I have seen a number of TLs where he has been used to push the OP agenda such as being the Inspector General looking at Malta etc.. I wonder of this is simply a way of using a well known and latterly respected figure to make a point???
 
In The PAM, Lindemann is long dead and the airborne parachute mine totally discredited and abandoned. The wire and mine UP system was also abandoned at the same time. the 3" AA rocket is being pursued but is ineffective in October 1940 due to lack of fuse. However the 3" rocket is being developed for air to ground use with Trials actually under way.
How long Dowding stays as Cas is currently a matter of speculation in the PAM. He is seen as a safe pair of hands with the ability to see the usefulness of ne technologies and to push them through.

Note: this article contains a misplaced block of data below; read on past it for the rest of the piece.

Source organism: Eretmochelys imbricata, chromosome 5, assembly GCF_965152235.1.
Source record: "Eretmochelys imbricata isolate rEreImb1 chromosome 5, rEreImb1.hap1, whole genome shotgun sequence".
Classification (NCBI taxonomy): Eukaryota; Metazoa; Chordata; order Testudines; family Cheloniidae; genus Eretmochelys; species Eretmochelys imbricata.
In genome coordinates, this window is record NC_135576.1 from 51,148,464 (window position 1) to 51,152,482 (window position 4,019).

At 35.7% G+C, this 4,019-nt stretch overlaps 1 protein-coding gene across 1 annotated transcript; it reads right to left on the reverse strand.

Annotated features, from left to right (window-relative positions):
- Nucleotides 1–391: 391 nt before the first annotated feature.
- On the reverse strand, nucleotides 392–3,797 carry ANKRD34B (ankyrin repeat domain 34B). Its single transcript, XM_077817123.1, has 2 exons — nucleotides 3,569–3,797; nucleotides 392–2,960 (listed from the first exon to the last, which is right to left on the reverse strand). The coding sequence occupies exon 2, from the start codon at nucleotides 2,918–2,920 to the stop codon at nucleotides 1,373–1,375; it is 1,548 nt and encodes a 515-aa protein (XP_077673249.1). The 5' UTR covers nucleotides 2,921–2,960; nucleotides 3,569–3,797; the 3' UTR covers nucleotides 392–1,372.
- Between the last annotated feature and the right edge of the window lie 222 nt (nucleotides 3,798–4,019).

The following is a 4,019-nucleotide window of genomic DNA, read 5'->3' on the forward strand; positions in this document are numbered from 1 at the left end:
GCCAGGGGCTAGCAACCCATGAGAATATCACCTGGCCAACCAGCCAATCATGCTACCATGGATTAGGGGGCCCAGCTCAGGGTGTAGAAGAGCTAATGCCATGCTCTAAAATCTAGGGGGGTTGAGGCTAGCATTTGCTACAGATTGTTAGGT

Coulsdon Eagle

Monthly Donor
In The PAM, Lindemann is long dead and the airborne parachute mine totally discredited and abandoned. The wire and mine UP system was also abandoned at the same time. the 3" AA rocket is being pursued but is ineffective in October 1940 due to lack of fuse. However the 3" rocket is being developed for air to ground use with Trials actually under way.
How long Dowding stays as Cas is currently a matter of speculation in the PAM. He is seen as a safe pair of hands with the ability to see the usefulness of ne technologies and to push them through.
There was a school of thought that the UP system aboard Hood might have contributed to her loss - pretty much debunked following the discovery & investigation of the wreck site - as it may have been set ablaze by the first 8" hit by Prinz Eugen. If that were true then this may have been butterflied away.